Crowd of 100 at Idaho Capitol came to support McGeachin for governor

McGeachin is potentially the seventh candidate for governor, according to Secretary of State Office records

A crowd of about 100 supporters gathers in front of the Idaho Capitol building for Lt. Gov. Janice McGeachin's remarks on her upcoming gubernatorial campaign (Kelcie Moseley-Morris/Idaho Capital Sun)

To a crowd of more than 100 enthusiastic supporters waving flags in front of the Idaho Capitol, Lt. Gov. Janice McGeachin focused on a message about the state response to the COVID-19 pandemic, individual rights and state sovereignty against the federal government. 

It was her second announcement of the day that she is running for governor in the May 2022 GOP primary, with the first announcement delivered Wednesday morning in Idaho Falls. 

“Idahoans have witnessed serious egregious violations over this past year,” McGeachin said. “Fortunately many of us are aware of what should have happened differently. We have also witnessed repeated rejections of opportunities to change course and to return to our constitutional republican form of government. … We cannot forget the decisions that were made, the damage that was done and the lessons we have learned from the last year.”

 McGeachin has garnered plenty of attention over the past year battling current Gov. Brad Little over state guidelines and restrictions during the pandemic. 

According to records filed with the Idaho Secretary of State’s office, McGeachin is potentially the sixth candidate in the Republican primary. Five other candidates have appointed campaign treasurers for governor, including Little, Lisa Marie of Eagle, Cody Usabel of Meridian, Jeff Cotton of Boise and Edward Humphreys of Eagle. A seventh candidate has appointed a treasurer, John Dionne of Boise, but he is unaffiliated.

Humphreys officially announced his campaign for governor in early May running on a platform of eliminating Idaho’s income tax, advocating for school choice and creating a government for the people.  

McGeachin has been in Idaho politics for more than 20 years

Janice McGeachin announcement
Lt. Gov. Janice McGeachin announces her candidacy for governor during a campaign event May 19 2021 at the Idaho Statehouse. (Photo by Clark Corbin/Idaho Capital Sun)

McGeachin, 58, was elected to Idaho’s second-highest office in 2018 and is Idaho’s first female lieutenant governor. If she wins the primary, McGeachin would be the first female candidate on the Republican ticket for Idaho governor, and if elected, she would be Idaho’s first female governor.

McGeachin was a member of the Idaho House of Representatives for District 32, the Idaho Falls area, from 2002 to 2012. During the 2011 and 2012 sessions, she served as chairwoman of the House Health and Welfare Committee, where she voted for cuts to Medicaid funding and voted against a bill supporting the state’s health insurance exchange.

Her website outlined her support for gun rights, anti-abortion initiatives and deregulation for Idaho’s businesses. The announcement came the morning after the Idaho Capital Sun reported a website had been made with campaign pictures and videos. The website was taken down shortly after the Sun’s inquiry to the Lewiston-based information technology company listed on the website.

Lt. Gov. Janice McGeachin embraces Rep. Tammy Nichols, R-Middleton, before giving her remarks on Wednesday (Kelcie Moseley-Morris/Idaho Capital Sun).

She said she supports marriage between a man and a woman, as outlined by Idaho’s Constitution, despite the fact that gay marriage became legal by federal law in a U.S. Supreme Court case in 2015. She also said she supports apprenticeships and other career-readiness programs for Idaho students.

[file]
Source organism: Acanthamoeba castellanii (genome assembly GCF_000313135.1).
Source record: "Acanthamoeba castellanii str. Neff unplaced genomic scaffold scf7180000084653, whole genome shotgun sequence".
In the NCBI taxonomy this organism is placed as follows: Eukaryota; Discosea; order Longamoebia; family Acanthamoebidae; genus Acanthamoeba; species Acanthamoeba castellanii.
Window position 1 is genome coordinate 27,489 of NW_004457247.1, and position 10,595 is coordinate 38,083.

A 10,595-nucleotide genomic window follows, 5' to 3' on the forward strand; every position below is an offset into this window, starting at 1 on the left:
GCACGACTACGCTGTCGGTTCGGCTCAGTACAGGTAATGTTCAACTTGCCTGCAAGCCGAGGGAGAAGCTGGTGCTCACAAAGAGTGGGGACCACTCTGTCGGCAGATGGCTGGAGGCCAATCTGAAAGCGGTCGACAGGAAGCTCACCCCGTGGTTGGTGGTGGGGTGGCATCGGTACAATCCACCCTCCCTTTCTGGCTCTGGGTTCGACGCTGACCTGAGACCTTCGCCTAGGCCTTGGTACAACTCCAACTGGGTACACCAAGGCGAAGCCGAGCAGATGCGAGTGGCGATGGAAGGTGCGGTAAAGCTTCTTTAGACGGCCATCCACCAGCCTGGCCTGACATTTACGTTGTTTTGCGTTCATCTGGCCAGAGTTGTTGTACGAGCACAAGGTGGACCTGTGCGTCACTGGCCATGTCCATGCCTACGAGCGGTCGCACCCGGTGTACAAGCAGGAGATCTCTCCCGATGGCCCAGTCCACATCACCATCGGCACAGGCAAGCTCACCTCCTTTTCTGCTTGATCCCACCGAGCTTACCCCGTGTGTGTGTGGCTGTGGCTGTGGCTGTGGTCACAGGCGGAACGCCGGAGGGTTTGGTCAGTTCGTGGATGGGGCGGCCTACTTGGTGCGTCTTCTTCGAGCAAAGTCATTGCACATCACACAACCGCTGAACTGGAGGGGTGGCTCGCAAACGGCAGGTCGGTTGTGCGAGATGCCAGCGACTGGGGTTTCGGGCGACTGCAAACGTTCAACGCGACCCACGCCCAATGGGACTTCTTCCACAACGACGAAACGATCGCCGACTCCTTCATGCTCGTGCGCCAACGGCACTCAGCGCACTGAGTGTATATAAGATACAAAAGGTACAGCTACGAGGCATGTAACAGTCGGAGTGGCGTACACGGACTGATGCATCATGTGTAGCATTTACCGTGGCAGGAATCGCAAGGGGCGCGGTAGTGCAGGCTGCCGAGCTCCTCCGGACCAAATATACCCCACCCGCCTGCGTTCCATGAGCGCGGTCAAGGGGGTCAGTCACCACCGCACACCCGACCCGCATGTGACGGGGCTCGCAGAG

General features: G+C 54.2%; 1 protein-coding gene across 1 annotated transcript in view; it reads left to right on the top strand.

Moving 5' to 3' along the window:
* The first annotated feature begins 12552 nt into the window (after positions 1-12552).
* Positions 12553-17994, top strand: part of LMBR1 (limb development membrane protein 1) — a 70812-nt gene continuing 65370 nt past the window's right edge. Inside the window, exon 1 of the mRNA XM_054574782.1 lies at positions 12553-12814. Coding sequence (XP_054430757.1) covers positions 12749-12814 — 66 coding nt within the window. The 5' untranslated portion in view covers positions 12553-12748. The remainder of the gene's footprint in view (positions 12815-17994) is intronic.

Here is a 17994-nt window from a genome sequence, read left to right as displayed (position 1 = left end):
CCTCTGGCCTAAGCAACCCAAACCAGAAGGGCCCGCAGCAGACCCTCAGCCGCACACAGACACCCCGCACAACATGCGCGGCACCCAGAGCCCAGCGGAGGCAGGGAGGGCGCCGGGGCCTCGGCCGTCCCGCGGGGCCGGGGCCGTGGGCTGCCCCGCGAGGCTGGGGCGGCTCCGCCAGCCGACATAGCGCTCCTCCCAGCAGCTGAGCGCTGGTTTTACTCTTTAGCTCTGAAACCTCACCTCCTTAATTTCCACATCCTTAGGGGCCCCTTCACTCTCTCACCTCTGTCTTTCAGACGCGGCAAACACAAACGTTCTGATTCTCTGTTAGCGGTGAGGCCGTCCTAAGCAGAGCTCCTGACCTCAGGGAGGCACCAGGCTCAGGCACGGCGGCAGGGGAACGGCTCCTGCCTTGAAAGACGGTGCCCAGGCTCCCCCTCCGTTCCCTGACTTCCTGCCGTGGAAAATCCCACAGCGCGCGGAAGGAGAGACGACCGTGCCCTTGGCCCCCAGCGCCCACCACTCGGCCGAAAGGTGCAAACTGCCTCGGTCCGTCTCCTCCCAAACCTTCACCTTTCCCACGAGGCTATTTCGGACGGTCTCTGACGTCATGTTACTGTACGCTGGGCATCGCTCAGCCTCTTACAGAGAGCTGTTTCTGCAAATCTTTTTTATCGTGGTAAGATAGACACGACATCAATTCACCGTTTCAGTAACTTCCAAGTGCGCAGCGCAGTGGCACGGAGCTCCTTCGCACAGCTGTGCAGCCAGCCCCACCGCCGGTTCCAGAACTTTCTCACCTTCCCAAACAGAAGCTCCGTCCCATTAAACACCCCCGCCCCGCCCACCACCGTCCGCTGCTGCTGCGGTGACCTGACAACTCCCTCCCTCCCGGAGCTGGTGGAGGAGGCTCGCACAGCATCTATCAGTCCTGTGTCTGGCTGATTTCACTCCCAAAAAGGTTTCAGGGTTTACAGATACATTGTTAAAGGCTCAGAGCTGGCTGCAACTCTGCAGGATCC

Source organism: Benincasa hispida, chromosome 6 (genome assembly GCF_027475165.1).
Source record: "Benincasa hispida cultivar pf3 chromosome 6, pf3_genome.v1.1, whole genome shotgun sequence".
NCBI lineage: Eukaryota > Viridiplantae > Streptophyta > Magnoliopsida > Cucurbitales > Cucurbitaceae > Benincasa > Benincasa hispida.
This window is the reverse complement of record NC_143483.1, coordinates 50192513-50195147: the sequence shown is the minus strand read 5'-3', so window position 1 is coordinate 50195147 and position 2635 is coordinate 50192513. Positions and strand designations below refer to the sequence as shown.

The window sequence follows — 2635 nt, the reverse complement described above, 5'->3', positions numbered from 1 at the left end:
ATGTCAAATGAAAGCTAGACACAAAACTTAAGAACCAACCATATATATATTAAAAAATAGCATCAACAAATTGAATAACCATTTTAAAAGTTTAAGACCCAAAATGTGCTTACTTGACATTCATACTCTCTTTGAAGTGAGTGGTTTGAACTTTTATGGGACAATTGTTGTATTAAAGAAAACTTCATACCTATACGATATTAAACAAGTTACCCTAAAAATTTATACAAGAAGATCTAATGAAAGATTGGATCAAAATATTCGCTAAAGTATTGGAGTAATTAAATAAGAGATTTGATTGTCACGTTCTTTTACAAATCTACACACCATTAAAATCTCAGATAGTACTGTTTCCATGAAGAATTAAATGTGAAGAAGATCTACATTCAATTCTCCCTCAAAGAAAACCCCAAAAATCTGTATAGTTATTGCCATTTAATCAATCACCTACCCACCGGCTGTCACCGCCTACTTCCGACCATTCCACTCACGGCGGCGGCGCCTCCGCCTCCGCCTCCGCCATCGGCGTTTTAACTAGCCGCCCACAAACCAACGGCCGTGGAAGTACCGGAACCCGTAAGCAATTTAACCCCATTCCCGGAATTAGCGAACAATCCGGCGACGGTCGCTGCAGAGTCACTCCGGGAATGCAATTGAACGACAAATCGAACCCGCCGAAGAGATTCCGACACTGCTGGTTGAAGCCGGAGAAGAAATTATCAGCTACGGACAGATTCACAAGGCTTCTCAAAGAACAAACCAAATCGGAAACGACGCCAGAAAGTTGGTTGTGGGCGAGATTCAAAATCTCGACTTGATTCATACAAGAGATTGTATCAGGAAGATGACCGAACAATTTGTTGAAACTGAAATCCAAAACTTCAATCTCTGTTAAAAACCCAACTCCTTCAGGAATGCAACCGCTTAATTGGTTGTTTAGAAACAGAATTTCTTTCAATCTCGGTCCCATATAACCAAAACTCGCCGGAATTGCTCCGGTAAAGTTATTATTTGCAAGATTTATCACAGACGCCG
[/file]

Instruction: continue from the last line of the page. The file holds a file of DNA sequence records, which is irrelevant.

“In Idaho’s schools, we will teach our kids how to build, design, engineer, cook, serve, compute, barber, and work as police, firefighters, nurses, doctors, electricians, and plumbers,” she said. “When people earning $12-$15 per hour are taught skills that enable them to earn $20-$25 per hour, we greatly improve their opportunities. This is a win-win situation for both business and the individual.”

McGeachin announced in April she would form a task force to examine claims of indoctrination and the teaching of social justice subjects in schools, and solicited feedback from Idahoans on the issue. Superintendent of Public Instruction Sherri Ybarra and the outgoing president of the State Board of Education, Debbie Critchfield, said there have been no formal or widespread complaints about that issue in Idaho schools.

She and the guest speakers who participated in the press conference expressed support for former President Donald Trump and his policies, including falsely stating the 2020 presidential election was rigged and stolen.

McGeachin is a 1981 graduate of Skyline High School in Idaho Falls, and graduated with a degree in finance and accounting from the University of Arizona in 1985, according to the campaign website.

She and her husband, Jim, have two children and own Idaho Transmission Warehouse, an automotive parts supplier store with locations in Boise and Idaho Falls. She also owns The Celt, a restaurant and Irish pub in downtown Idaho Falls.

Idaho Education Association reacts to announcement

Layne McInelly, president of the Idaho Education Association, said in a statement that McGeachin’s announcement should be “met with great distrust by all who support Idaho public schools, students and professional educators. She does not and will not prioritize policies that benefit public education. In fact, there is no ambiguity in her track record — she consistently attempts to undermine education funding and degrade our dedicated educators. Public education is the pathway to success and opportunity for children across our great state. McGeachin as governor would represent a huge step backward for Idaho students and public schools.”